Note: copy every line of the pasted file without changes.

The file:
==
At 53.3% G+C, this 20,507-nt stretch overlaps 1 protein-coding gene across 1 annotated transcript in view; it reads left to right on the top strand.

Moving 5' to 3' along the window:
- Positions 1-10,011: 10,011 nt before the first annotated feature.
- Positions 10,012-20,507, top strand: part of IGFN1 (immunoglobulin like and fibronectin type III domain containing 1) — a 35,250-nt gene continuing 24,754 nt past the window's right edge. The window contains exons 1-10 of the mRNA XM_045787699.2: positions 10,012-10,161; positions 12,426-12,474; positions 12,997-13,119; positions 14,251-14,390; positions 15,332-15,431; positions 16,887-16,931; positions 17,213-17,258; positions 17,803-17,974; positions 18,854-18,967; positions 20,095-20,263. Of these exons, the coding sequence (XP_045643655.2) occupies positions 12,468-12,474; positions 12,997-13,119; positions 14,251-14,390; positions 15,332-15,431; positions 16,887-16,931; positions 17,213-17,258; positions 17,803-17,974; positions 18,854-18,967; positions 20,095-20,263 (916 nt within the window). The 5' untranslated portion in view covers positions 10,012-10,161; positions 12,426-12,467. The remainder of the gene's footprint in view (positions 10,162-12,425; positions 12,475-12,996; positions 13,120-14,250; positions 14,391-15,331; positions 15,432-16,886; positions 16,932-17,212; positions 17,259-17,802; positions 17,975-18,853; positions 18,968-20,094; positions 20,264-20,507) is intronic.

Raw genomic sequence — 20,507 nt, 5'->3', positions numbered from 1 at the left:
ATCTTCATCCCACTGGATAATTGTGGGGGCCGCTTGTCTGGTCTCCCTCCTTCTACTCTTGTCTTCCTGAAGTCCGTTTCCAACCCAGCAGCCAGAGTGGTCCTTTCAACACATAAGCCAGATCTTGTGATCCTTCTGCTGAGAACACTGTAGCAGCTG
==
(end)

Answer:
At 53.3% G+C, this 20,507-nt stretch overlaps 1 protein-coding gene across 1 annotated transcript in view; it reads left to right on the top strand.

Moving 5' to 3' along the window:
- Positions 1-10,011: 10,011 nt before the first annotated feature.
- Positions 10,012-20,507, top strand: part of IGFN1 (immunoglobulin like and fibronectin type III domain containing 1) — a 35,250-nt gene continuing 24,754 nt past the window's right edge. The window contains exons 1-10 of the mRNA XM_045787699.2: positions 10,012-10,161; positions 12,426-12,474; positions 12,997-13,119; positions 14,251-14,390; positions 15,332-15,431; positions 16,887-16,931; positions 17,213-17,258; positions 17,803-17,974; positions 18,854-18,967; positions 20,095-20,263. Of these exons, the coding sequence (XP_045643655.2) occupies positions 12,468-12,474; positions 12,997-13,119; positions 14,251-14,390; positions 15,332-15,431; positions 16,887-16,931; positions 17,213-17,258; positions 17,803-17,974; positions 18,854-18,967; positions 20,095-20,263 (916 nt within the window). The 5' untranslated portion in view covers positions 10,012-10,161; positions 12,426-12,467. The remainder of the gene's footprint in view (positions 10,162-12,425; positions 12,475-12,996; positions 13,120-14,250; positions 14,391-15,331; positions 15,432-16,886; positions 16,932-17,212; positions 17,259-17,802; positions 17,975-18,853; positions 18,968-20,094; positions 20,264-20,507) is intronic.

Raw genomic sequence — 20,507 nt, 5'->3', positions numbered from 1 at the left:
ATCTTCATCCCACTGGATAATTGTGGGGGCCGCTTGTCTGGTCTCCCTCCTTCTACTCTTGTCTTCCTGAAGTCCGTTTCCAACCCAGCAGCCAGAGTGGTCCTTTCAACACATAAGCCAGATCTTGTGATCCTTCTGCTGAGAACACTGTAGCAGCTG